I suppose it's all relative. Couple of years ago I switched to FreeBSD (unknown to me before) for my storage VMs only because it had ZFS which I had found to be the only solution to the problems I had at that time. That really meant a lot of learning, experimentation and uncertainties. It paid off for me. I'm not saying it will pay off for you. All I'm saying is 'look, here's this ZFS thing, there's a chance you might find it interesting'. By all means I'm not saying 'this is ZFS, it will solve all your problems and you have to use it'.

So you would be running ZFS on unreliable disks, with the errors being
corrected and going unnoticed, until either, without TLER, the system
goes down or, with TLER, until the errors aren't recoverable anymore and
become noticeable only when it's too late.

ZFS tells you it had problems ("zpool status"). ZFS can also check
entire pool for defects ("zpool scrub", you should do that

You're silently loosing more and more redundancy.

I'm not sure what you mean by loosing redundancy.

You don't know whether the data has been written correctly before you
read it.  The more errors there are, the more redundancy you loose
because you have more data that can be read from only a part of the
disks.  If there is an error on another disk with that same data, you
don't know until you try to read it and perhaps find out that you can't.
How many errors for that data it takes depends on the level of

I don't understand your point here. Do you know all your data had been written correctly with any other form of RAID without reading it back?

How do you know when
a disk needs to be replaced?

ZFS tells you it had IO or checksum failures. It may also put your
pool into a degraded state (with one or more disks disconnected from
the pool) with reduced redundancy (just like a regular RAID would
do). SMART also tells you something wrong has happened (or is going
to, probably). And, additionally, when you replace a disk and resilver
(ZFS term for rebuilding) the pool, you know whether all your data was
read and restored without errors.

And how do you know when to replace a disk?  When there's one error or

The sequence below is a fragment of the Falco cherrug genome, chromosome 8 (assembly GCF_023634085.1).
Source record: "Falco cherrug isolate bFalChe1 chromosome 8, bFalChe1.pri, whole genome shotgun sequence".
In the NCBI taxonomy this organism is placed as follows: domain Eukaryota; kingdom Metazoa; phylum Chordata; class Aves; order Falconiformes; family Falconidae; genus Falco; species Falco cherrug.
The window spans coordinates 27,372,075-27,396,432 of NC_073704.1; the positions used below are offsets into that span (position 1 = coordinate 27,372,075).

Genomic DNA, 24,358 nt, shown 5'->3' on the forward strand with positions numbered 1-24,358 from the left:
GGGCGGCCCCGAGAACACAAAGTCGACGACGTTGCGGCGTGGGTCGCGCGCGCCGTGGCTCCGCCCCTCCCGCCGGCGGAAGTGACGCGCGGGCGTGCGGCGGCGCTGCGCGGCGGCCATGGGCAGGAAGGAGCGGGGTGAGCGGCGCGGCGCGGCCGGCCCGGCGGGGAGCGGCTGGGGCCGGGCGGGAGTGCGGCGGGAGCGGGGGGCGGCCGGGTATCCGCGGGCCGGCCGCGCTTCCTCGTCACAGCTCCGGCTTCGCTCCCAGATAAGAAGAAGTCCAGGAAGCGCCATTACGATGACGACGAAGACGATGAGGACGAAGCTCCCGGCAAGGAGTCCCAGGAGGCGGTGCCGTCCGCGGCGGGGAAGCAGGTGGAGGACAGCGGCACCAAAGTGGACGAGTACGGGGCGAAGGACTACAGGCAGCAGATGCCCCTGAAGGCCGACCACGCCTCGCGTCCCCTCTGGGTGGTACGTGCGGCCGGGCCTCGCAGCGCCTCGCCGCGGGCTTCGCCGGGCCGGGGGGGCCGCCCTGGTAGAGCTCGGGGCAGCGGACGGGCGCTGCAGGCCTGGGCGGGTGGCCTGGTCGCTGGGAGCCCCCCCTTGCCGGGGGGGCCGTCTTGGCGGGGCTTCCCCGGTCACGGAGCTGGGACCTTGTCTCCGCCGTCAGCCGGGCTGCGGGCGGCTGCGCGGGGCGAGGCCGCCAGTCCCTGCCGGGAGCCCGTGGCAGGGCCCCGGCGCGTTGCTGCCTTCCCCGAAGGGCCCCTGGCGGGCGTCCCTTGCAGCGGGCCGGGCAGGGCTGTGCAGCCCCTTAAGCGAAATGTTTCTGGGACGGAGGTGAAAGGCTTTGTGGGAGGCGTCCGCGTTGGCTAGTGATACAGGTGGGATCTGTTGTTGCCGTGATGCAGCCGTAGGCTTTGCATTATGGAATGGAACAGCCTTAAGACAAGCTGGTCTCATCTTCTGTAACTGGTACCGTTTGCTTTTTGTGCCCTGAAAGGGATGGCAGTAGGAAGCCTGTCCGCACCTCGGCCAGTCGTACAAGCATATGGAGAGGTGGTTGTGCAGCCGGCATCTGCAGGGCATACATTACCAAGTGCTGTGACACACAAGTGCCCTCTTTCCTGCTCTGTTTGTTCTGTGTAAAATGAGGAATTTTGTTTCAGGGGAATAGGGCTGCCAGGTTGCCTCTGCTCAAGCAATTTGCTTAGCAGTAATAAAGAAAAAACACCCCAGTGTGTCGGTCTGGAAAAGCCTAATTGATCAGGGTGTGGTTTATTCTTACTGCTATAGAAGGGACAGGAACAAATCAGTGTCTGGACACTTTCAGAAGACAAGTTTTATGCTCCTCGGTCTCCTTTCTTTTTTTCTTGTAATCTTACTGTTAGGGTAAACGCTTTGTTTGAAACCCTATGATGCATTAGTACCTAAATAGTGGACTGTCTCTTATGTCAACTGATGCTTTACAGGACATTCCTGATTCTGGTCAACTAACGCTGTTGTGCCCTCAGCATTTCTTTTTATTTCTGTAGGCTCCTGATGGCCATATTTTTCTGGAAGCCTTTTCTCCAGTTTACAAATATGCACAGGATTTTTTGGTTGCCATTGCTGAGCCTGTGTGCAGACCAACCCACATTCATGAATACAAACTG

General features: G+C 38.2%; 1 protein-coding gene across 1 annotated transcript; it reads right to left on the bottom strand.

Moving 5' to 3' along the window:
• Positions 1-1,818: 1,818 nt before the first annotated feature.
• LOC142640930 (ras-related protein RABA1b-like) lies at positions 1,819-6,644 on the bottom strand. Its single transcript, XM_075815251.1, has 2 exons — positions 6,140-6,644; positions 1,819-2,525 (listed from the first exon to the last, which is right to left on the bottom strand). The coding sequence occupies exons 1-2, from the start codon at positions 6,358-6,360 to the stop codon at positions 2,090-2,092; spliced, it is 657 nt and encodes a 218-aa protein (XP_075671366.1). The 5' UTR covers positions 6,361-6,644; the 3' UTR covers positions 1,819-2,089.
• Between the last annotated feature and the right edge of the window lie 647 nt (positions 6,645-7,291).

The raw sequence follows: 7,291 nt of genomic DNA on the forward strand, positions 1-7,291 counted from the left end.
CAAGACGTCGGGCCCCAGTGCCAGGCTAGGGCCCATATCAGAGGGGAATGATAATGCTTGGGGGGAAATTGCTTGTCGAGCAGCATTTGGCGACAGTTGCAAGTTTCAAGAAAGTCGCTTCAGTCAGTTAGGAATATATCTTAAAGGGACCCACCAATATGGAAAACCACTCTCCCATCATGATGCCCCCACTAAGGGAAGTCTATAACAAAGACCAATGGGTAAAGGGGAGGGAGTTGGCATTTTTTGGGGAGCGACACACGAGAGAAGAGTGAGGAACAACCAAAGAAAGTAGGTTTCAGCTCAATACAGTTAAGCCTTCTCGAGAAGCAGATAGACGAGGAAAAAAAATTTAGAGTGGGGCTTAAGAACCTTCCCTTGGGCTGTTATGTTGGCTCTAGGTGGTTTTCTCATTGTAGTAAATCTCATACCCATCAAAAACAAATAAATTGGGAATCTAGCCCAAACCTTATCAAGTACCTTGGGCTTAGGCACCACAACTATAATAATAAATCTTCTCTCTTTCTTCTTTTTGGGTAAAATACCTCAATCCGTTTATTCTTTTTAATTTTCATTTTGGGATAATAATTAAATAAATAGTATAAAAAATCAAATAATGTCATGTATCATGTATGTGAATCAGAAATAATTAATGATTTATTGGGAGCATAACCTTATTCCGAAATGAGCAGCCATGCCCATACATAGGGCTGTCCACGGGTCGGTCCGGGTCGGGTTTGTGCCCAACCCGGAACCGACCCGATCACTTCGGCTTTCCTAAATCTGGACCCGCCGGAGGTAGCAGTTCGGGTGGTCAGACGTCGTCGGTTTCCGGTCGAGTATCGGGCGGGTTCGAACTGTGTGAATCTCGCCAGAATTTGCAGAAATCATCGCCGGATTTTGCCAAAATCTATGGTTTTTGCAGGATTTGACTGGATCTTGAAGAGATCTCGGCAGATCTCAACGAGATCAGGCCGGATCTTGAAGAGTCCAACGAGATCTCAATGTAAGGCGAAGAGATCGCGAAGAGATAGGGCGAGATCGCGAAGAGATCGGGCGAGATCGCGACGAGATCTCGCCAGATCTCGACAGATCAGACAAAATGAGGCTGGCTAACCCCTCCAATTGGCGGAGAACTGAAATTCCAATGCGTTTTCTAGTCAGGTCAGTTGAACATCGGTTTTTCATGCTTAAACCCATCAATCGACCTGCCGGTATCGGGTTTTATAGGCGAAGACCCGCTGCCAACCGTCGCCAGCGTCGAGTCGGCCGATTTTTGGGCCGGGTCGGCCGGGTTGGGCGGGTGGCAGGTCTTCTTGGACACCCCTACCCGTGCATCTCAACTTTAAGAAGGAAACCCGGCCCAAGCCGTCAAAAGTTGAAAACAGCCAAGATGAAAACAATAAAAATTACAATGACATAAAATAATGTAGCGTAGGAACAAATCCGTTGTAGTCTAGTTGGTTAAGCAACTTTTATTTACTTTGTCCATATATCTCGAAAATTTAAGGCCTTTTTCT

when there are 50 or 50000 or when the disk has been disconnected?

I believe it's up to you to interpret the data you're presented with and make the right decision. I really wish I could formulate a condition that evaluates to true or false telling me what should I do with a disk.

Does ZFS maintain a list of bad sectors which are not to be used again?

Don't know, but never heard of it. I always thought it's the storage
device's job. Does any file system do that?

I don't know.  It would make sense because there's no telling what the
disk is doing --- the disk might very well re-use a bad sector and find
that just at the time you want to read the data, it's not readable
again.  The disk might continue to disagree with ZFS and insist on
re-using the sector.  Perhaps it figured that it can use the sector
eventually after so many tries to recover the error.

The error might not even be noticed with other file systems, other than
as a delay due to error correction maybe.  That other file system would
deliver corrupt data or correct data, there's no way to know.  Disks
aren't designed for ZFS in the first place.

It's also quite difficult to corrupts the file system

It shows that there are more checksum errors after the errors were
supposedly corrected.

Not "supposedly". The increasing number only shows the count of
encountered checksum errors. If ZFS could not correct the error, it
would say so.

Ok, and why are there more errors after an error was corrected?  Is the
error being reset at some time or kept indefinitely?

First you import the pool, so ZFS reads only file system's metadata, and some (7) of these reads fail because of wrong checksums. Then the user reads file contents and ZFS discovers (56) more wrong checksums. That's why the number increases. The status message tells you what to do to clear the counters.

Using ZFS does not mean you don't have to do backups. File system type
won't make a difference for a fire inside your enclosure:) But ZFS
makes it easy to create backups by replicating your pool or datasets
("zfs send" lets you create full or incremental backups) to another
set of disks or machine(s).

As another ZFS or as files or archives or as what?  I'm using rsync now,
and restoring a file is as simple as copying it from the backup.

Typically as another ZFS dataset. Replicating ZFS snapshots has one
big advantage for me (besides checksumming, so you know you've made
your backup correctly) - it's atomic, so it either happens or not. It